“We talked by phone once, but I never met him,” Kaine said in a recent interview. “He called and said, ‘Hey, welcome aboard.’ He had been on the ticket a week before me.”

Both No. 2’s have their future careers to consider during their turn Tuesday before what could be a national television audience of tens of millions of people. Pence, 57, has an eye on a possible 2020 presidential run, should Trump lose, while Kaine, 58, also has national ambitions, four or eight years from now.

Ahead of Tuesday’s forum, there is pressure on Kaine and Pence to shore up their tickets by signaling reassurances to key constituencies that remain skittish. Kaine could look to validate Clinton’s progressive credentials and make a hard sale to young voters, while Pence could use his evangelical roots to make overtures on Trump’s behalf to social conservatives.

Ralph Reed, founder of the Faith & Freedom Coalition, said Pence’s asset will be convincing church-going Republicans of Trump’s allegiance. “If he gets a slow underhand pitch on a moral or cultural issue, you know he’ll be able to do really well with it,” he said. “There is no better ambassador for Trump among social conservatives.”

Pence and Kaine could be forced to explain some of the more controversial items in their records – such as Pence signing and later revising a religious liberties law last year that could have allowed businesses to refuse service to gay people, or Kaine’s work as an attorney defending suspected criminals, which was the subject of an attack video the Republican National Committee released Monday.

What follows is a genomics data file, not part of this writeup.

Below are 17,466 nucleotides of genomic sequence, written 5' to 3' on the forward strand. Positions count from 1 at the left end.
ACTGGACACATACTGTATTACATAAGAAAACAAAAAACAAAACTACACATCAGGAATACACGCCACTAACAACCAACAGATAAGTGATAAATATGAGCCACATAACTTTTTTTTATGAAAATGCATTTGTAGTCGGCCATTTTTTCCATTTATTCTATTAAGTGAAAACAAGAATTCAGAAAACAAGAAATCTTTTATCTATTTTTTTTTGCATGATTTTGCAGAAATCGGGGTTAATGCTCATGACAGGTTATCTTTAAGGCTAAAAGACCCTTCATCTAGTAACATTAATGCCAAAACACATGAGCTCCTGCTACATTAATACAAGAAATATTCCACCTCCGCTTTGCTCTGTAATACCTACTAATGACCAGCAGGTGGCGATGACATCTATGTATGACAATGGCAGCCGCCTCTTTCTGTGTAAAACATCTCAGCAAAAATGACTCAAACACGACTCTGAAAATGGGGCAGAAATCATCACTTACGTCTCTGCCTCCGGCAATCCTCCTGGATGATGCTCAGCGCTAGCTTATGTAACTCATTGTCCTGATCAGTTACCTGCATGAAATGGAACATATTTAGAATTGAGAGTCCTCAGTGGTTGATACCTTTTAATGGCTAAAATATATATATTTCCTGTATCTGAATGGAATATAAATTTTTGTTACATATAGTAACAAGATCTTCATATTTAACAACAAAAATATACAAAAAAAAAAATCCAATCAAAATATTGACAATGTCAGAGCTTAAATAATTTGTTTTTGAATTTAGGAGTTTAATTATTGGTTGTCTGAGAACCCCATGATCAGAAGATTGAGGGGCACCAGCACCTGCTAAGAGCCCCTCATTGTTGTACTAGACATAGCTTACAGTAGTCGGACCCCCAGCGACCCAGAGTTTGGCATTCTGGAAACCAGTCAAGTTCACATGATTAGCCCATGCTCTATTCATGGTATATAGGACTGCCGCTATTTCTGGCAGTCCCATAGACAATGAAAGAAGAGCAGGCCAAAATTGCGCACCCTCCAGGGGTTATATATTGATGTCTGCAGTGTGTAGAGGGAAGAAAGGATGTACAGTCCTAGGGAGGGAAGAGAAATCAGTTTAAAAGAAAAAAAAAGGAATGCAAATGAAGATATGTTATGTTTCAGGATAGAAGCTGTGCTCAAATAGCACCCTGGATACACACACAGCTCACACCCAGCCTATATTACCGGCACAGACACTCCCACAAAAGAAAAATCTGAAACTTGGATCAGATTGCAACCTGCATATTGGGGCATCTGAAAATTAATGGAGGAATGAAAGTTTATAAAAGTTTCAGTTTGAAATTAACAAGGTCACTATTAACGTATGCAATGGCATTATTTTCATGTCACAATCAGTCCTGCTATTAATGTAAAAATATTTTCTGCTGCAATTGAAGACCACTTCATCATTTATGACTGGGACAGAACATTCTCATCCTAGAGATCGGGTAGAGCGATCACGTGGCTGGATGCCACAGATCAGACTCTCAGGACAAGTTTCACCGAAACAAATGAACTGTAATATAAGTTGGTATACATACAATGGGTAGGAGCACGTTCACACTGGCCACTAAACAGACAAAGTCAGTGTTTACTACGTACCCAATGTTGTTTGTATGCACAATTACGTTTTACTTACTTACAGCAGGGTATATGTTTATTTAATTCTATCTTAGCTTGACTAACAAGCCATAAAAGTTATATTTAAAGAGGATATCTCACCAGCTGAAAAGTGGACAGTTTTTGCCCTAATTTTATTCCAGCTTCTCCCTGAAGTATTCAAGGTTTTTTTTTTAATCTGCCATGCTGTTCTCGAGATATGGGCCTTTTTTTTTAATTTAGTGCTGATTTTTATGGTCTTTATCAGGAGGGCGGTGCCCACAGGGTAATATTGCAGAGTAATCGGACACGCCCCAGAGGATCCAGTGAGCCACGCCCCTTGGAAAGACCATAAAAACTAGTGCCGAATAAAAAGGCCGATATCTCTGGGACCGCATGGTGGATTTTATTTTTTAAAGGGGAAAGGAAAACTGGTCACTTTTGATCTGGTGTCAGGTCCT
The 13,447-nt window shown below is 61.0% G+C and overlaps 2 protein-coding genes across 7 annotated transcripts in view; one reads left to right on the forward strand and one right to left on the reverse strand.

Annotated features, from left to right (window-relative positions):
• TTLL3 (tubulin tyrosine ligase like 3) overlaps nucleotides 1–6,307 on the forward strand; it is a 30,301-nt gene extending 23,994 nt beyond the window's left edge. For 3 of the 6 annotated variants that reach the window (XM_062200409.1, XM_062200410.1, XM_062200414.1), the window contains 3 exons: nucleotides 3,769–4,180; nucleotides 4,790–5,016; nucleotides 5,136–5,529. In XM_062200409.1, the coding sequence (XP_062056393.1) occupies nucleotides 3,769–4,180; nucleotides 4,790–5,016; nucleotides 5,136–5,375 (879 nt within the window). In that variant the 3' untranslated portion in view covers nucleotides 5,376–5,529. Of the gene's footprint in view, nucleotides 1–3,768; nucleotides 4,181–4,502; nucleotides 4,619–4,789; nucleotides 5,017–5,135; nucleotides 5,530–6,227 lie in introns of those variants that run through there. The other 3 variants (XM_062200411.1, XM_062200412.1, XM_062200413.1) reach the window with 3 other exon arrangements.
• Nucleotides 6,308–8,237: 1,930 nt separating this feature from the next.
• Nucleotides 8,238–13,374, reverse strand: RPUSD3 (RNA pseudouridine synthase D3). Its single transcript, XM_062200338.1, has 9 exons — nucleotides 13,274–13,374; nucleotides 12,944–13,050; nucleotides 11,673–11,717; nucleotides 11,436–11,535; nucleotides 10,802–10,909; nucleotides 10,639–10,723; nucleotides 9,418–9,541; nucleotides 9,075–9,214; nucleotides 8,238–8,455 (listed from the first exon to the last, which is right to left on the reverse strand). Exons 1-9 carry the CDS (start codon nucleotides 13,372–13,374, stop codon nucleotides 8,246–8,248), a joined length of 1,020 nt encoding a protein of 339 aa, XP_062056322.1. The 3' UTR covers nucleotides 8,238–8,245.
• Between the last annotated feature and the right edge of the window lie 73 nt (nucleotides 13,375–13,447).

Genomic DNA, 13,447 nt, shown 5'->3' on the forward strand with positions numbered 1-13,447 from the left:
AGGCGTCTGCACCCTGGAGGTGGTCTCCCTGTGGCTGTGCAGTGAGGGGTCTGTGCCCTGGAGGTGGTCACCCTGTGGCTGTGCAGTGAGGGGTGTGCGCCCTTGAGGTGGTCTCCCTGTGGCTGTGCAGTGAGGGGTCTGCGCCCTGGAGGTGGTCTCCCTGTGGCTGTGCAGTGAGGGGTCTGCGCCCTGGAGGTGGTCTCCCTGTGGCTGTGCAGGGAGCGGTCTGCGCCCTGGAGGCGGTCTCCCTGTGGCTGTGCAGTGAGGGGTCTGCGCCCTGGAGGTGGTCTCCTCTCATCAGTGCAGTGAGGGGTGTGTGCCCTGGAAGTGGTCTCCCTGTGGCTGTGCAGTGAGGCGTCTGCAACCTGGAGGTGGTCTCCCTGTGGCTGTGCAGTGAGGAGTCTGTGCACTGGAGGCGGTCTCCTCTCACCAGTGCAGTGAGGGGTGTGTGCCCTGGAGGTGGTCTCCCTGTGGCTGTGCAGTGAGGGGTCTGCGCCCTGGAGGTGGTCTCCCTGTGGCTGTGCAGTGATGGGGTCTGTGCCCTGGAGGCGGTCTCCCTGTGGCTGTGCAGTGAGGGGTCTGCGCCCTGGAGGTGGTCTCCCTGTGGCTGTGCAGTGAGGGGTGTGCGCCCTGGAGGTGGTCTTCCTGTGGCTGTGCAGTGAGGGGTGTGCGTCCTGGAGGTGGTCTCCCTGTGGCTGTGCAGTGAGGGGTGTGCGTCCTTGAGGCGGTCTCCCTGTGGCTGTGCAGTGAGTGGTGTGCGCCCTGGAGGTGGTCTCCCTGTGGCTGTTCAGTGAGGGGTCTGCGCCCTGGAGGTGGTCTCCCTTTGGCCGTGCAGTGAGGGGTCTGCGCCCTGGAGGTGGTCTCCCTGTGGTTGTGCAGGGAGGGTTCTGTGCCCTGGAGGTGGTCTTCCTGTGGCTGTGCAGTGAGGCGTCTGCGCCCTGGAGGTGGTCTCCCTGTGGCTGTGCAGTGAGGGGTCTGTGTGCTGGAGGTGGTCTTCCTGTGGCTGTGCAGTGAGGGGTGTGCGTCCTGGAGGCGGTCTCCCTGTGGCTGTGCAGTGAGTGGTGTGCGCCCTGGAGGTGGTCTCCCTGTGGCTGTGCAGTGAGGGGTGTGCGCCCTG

Pence and his advisers are anticipating that he will be put on the defensive over crude or racially charged things Trump has said and done – if not in the questioning from moderator Elaine Quijano of CBS News, then by Kaine directly.

“Why would Tim Kaine be the only person of the political-media axis who doesn’t make this campaign about Trump? Of course he will,” said Kellyanne Conway, Trump’s campaign manager and a longtime adviser to Pence.

Conway said Pence “knows the game” and will be ready to turn exchanges that begin about Trump controversies into discussions about Clinton’s vulnerabilities.

“Mike Pence comes well-prepared and ready to play,” Conway said. “He’s prepared to make the debate about the different visions, the failed policies (of Clinton), the past versus the future, more government versus less government, corruption and ethics, and certainly her record around the globe.”

Pence has had an awkward time on the campaign trail cleaning up some of Trump’s more outlandish statements by testifying to the celebrity businessman’s heart as a family man and describing him as a “broad-shouldered leader” in the form of Ronald Reagan.

“He’s not only defended Trump, but he’s running around talking about ‘this good man,’ which is ludicrous,” said Peter Wehner, who served in the administrations of the last three Republican presidents. “Mike Pence is an able guy. … But he’s going to look like a fool and twist himself like a pretzel to stand for a man who stands against most of what Mike Pence has stood for in his public life.”

Clinton aides said they are planning to exploit any daylight that might emerge between Pence and Trump, perhaps over Trump’s attacks on former Miss Universe winner Alicia Machado and the Gold Star parents of a Muslim U.S. soldier, or Trump’s years-long crusade to delegitimize President Barack Obama’s birthplace in Hawaii.

Trump prizes loyalty above all else in those around him, but Giuliani said he believes Trump would stand by Pence regardless.

“He thinks the world of Pence. Every time he sees him on television he says, ‘Boy, I made a great choice,'” Giuliani said. “There’s no need to defend the candidate on everything. Nothing wrong with having a few disagreements.”

Pence, with his neatly cut white hair, tight smile and soft-spoken manner – “Rush Limbaugh on decaf” is an old nickname – will offer viewers a striking contrast with Trump.

“There is a saying in radio that the Midwestern accent is the best one,” said Rep. Peter T. King, R-N.Y., a moderate who served with Pence in the House. “It gives people a peace of mind. That’s what Mike’s going to bring.”

Paul Kane and John Wagner contributed to this report.